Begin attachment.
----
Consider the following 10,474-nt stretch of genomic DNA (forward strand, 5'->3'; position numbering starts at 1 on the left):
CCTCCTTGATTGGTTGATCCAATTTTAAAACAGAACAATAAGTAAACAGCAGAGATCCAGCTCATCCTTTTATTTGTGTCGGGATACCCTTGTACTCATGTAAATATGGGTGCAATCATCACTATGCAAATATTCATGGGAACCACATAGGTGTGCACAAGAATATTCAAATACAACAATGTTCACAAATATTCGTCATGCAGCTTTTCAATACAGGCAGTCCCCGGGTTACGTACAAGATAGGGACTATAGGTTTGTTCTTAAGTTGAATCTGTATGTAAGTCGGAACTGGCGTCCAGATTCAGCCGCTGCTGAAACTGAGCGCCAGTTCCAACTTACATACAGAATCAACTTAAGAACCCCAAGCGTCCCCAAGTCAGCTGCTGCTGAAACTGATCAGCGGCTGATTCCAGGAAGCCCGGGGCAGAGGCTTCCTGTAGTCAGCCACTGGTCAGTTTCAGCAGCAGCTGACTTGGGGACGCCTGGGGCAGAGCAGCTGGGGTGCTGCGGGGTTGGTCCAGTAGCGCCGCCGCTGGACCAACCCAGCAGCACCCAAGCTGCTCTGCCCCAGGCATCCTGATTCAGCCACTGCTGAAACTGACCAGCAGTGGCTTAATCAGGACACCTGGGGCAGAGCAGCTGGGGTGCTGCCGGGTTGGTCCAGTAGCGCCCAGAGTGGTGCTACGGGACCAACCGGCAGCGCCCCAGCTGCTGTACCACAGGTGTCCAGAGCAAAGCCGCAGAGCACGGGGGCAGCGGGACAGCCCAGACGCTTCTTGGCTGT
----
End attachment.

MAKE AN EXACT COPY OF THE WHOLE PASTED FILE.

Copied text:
Consider the following 10,474-nt stretch of genomic DNA (forward strand, 5'->3'; position numbering starts at 1 on the left):
CCTCCTTGATTGGTTGATCCAATTTTAAAACAGAACAATAAGTAAACAGCAGAGATCCAGCTCATCCTTTTATTTGTGTCGGGATACCCTTGTACTCATGTAAATATGGGTGCAATCATCACTATGCAAATATTCATGGGAACCACATAGGTGTGCACAAGAATATTCAAATACAACAATGTTCACAAATATTCGTCATGCAGCTTTTCAATACAGGCAGTCCCCGGGTTACGTACAAGATAGGGACTATAGGTTTGTTCTTAAGTTGAATCTGTATGTAAGTCGGAACTGGCGTCCAGATTCAGCCGCTGCTGAAACTGAGCGCCAGTTCCAACTTACATACAGAATCAACTTAAGAACCCCAAGCGTCCCCAAGTCAGCTGCTGCTGAAACTGATCAGCGGCTGATTCCAGGAAGCCCGGGGCAGAGGCTTCCTGTAGTCAGCCACTGGTCAGTTTCAGCAGCAGCTGACTTGGGGACGCCTGGGGCAGAGCAGCTGGGGTGCTGCGGGGTTGGTCCAGTAGCGCCGCCGCTGGACCAACCCAGCAGCACCCAAGCTGCTCTGCCCCAGGCATCCTGATTCAGCCACTGCTGAAACTGACCAGCAGTGGCTTAATCAGGACACCTGGGGCAGAGCAGCTGGGGTGCTGCCGGGTTGGTCCAGTAGCGCCCAGAGTGGTGCTACGGGACCAACCGGCAGCGCCCCAGCTGCTGTACCACAGGTGTCCAGAGCAAAGCCGCAGAGCACGGGGGCAGCGGGACAGCCCAGACGCTTCTTGGCTGT